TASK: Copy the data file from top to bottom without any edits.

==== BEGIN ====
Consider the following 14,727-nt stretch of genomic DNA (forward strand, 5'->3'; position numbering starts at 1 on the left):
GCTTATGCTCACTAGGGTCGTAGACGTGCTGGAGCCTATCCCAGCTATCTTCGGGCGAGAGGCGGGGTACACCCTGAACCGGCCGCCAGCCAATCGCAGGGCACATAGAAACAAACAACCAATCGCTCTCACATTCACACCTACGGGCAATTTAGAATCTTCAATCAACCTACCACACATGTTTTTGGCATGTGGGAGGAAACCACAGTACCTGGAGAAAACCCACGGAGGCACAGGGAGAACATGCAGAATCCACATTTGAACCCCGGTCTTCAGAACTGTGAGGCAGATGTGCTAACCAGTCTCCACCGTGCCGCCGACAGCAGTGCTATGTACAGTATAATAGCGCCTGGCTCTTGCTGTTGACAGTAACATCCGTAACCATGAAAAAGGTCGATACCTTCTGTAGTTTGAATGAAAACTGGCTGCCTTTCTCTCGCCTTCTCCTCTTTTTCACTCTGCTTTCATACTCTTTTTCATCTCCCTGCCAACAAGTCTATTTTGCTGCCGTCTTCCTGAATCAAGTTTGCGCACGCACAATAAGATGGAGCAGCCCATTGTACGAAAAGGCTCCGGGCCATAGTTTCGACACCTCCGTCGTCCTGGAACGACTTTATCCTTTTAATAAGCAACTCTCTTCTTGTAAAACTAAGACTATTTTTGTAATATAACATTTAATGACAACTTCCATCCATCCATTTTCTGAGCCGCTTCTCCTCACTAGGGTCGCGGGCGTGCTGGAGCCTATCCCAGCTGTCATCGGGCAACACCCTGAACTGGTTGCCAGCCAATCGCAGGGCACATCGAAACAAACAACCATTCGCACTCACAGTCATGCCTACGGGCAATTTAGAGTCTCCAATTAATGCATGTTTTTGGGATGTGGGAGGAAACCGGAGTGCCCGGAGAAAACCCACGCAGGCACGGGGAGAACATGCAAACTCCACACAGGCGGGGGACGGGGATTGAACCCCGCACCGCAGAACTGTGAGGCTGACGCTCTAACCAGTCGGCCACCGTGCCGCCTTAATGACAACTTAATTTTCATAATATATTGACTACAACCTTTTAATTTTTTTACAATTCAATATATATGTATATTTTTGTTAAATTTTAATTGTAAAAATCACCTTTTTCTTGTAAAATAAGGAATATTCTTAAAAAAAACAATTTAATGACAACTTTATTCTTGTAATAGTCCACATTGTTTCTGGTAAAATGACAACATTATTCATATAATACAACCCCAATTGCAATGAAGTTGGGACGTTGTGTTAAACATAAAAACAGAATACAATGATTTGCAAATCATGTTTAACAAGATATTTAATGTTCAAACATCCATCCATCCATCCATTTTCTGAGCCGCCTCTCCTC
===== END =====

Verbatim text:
Consider the following 14,727-nt stretch of genomic DNA (forward strand, 5'->3'; position numbering starts at 1 on the left):
GCTTATGCTCACTAGGGTCGTAGACGTGCTGGAGCCTATCCCAGCTATCTTCGGGCGAGAGGCGGGGTACACCCTGAACCGGCCGCCAGCCAATCGCAGGGCACATAGAAACAAACAACCAATCGCTCTCACATTCACACCTACGGGCAATTTAGAATCTTCAATCAACCTACCACACATGTTTTTGGCATGTGGGAGGAAACCACAGTACCTGGAGAAAACCCACGGAGGCACAGGGAGAACATGCAGAATCCACATTTGAACCCCGGTCTTCAGAACTGTGAGGCAGATGTGCTAACCAGTCTCCACCGTGCCGCCGACAGCAGTGCTATGTACAGTATAATAGCGCCTGGCTCTTGCTGTTGACAGTAACATCCGTAACCATGAAAAAGGTCGATACCTTCTGTAGTTTGAATGAAAACTGGCTGCCTTTCTCTCGCCTTCTCCTCTTTTTCACTCTGCTTTCATACTCTTTTTCATCTCCCTGCCAACAAGTCTATTTTGCTGCCGTCTTCCTGAATCAAGTTTGCGCACGCACAATAAGATGGAGCAGCCCATTGTACGAAAAGGCTCCGGGCCATAGTTTCGACACCTCCGTCGTCCTGGAACGACTTTATCCTTTTAATAAGCAACTCTCTTCTTGTAAAACTAAGACTATTTTTGTAATATAACATTTAATGACAACTTCCATCCATCCATTTTCTGAGCCGCTTCTCCTCACTAGGGTCGCGGGCGTGCTGGAGCCTATCCCAGCTGTCATCGGGCAACACCCTGAACTGGTTGCCAGCCAATCGCAGGGCACATCGAAACAAACAACCATTCGCACTCACAGTCATGCCTACGGGCAATTTAGAGTCTCCAATTAATGCATGTTTTTGGGATGTGGGAGGAAACCGGAGTGCCCGGAGAAAACCCACGCAGGCACGGGGAGAACATGCAAACTCCACACAGGCGGGGGACGGGGATTGAACCCCGCACCGCAGAACTGTGAGGCTGACGCTCTAACCAGTCGGCCACCGTGCCGCCTTAATGACAACTTAATTTTCATAATATATTGACTACAACCTTTTAATTTTTTTACAATTCAATATATATGTATATTTTTGTTAAATTTTAATTGTAAAAATCACCTTTTTCTTGTAAAATAAGGAATATTCTTAAAAAAAACAATTTAATGACAACTTTATTCTTGTAATAGTCCACATTGTTTCTGGTAAAATGACAACATTATTCATATAATACAACCCCAATTGCAATGAAGTTGGGACGTTGTGTTAAACATAAAAACAGAATACAATGATTTGCAAATCATGTTTAACAAGATATTTAATGTTCAAACATCCATCCATCCATCCATTTTCTGAGCCGCCTCTCCTC